Veterans and Suicide

As a Vietnam veteran, I thank you for publishing Gregg Brekke’s article (“Wounded Souls,” April 2014) about veterans’ troubles, especially on the emotional and spiritual level. The incidence of suicide has been growing ever since the Vietnam War. I call the reader’s attention to the Vietnam Veterans Memorial Wall in Washington, D.C., and the number of deaths inscribed on the wall. Now double it—that’s the number of confirmed suicides by Vietnam vets that have occurred since the war.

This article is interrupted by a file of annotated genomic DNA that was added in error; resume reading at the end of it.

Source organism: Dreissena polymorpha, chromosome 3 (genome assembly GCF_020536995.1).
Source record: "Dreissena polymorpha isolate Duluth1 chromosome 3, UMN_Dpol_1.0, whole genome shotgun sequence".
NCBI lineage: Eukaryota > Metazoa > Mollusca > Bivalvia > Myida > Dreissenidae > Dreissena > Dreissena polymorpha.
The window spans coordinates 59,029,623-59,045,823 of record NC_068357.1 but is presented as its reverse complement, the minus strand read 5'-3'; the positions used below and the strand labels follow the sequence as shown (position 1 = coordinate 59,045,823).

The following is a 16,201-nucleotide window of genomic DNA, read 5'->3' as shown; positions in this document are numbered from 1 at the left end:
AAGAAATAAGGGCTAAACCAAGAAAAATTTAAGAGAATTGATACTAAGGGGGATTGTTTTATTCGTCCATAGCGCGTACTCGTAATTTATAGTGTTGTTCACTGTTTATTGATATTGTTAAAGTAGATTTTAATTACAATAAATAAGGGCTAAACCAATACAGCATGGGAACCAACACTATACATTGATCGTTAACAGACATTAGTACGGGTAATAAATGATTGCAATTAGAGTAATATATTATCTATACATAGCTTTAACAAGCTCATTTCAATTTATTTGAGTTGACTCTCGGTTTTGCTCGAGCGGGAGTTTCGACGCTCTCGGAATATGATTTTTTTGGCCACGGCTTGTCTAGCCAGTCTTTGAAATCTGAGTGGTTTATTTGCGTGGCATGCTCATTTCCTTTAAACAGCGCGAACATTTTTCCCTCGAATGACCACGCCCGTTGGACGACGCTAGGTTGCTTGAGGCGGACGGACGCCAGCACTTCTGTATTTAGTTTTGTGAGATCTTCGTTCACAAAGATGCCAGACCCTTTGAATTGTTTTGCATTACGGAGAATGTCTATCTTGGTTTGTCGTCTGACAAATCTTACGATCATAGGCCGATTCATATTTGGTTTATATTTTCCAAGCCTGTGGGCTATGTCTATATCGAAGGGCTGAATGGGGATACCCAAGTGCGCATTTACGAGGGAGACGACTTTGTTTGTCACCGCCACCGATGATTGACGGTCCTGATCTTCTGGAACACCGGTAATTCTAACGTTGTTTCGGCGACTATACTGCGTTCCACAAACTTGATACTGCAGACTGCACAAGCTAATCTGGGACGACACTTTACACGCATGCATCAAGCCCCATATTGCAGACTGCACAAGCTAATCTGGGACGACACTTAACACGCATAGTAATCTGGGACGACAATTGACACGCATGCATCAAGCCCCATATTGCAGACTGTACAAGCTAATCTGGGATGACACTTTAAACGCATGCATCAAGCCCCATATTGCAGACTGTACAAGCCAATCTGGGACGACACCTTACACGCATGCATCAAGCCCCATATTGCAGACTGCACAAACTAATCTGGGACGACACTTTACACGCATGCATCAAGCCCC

Yet American veterans from other wars, especially the Civil War and World War II, have suffered more and not blown themselves away. I call it “The Bad War Syndrome.” Combat veterans are not fools: They know in their guts (sometimes literally) whether a war is “just” or “unjust.” The decision to go to war absolutely must only be after all diplomacy has failed, with the knowledge that things do not go according to plan, and that care, whether physical or psychological, must continue for years, until the last veterans and their spouses have died.

Michael E. Peterson
Eugene, Oregon


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